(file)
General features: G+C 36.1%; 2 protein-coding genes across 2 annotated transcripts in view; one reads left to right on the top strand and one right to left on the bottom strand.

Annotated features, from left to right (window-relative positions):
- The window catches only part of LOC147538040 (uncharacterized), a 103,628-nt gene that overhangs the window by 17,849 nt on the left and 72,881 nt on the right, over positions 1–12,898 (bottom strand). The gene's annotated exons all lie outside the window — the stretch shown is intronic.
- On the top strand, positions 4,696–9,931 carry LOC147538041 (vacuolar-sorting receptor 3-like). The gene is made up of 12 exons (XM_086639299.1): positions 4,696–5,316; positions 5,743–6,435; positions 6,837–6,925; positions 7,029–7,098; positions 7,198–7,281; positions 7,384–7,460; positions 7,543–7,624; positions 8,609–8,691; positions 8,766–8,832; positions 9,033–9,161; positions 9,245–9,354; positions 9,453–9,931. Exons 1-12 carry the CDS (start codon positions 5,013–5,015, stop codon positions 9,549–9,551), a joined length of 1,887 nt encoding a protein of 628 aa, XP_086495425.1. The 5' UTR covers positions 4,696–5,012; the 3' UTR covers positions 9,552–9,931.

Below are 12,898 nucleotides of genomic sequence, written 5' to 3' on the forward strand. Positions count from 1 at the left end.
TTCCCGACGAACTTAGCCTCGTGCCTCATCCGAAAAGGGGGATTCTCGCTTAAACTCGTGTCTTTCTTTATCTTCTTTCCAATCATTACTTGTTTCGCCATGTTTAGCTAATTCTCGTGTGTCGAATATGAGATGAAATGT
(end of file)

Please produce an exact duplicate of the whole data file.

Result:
General features: G+C 36.1%; 2 protein-coding genes across 2 annotated transcripts in view; one reads left to right on the top strand and one right to left on the bottom strand.

Annotated features, from left to right (window-relative positions):
- The window catches only part of LOC147538040 (uncharacterized), a 103,628-nt gene that overhangs the window by 17,849 nt on the left and 72,881 nt on the right, over positions 1–12,898 (bottom strand). The gene's annotated exons all lie outside the window — the stretch shown is intronic.
- On the top strand, positions 4,696–9,931 carry LOC147538041 (vacuolar-sorting receptor 3-like). The gene is made up of 12 exons (XM_086639299.1): positions 4,696–5,316; positions 5,743–6,435; positions 6,837–6,925; positions 7,029–7,098; positions 7,198–7,281; positions 7,384–7,460; positions 7,543–7,624; positions 8,609–8,691; positions 8,766–8,832; positions 9,033–9,161; positions 9,245–9,354; positions 9,453–9,931. Exons 1-12 carry the CDS (start codon positions 5,013–5,015, stop codon positions 9,549–9,551), a joined length of 1,887 nt encoding a protein of 628 aa, XP_086495425.1. The 5' UTR covers positions 4,696–5,012; the 3' UTR covers positions 9,552–9,931.

Below are 12,898 nucleotides of genomic sequence, written 5' to 3' on the forward strand. Positions count from 1 at the left end.
TTCCCGACGAACTTAGCCTCGTGCCTCATCCGAAAAGGGGGATTCTCGCTTAAACTCGTGTCTTTCTTTATCTTCTTTCCAATCATTACTTGTTTCGCCATGTTTAGCTAATTCTCGTGTGTCGAATATGAGATGAAATGT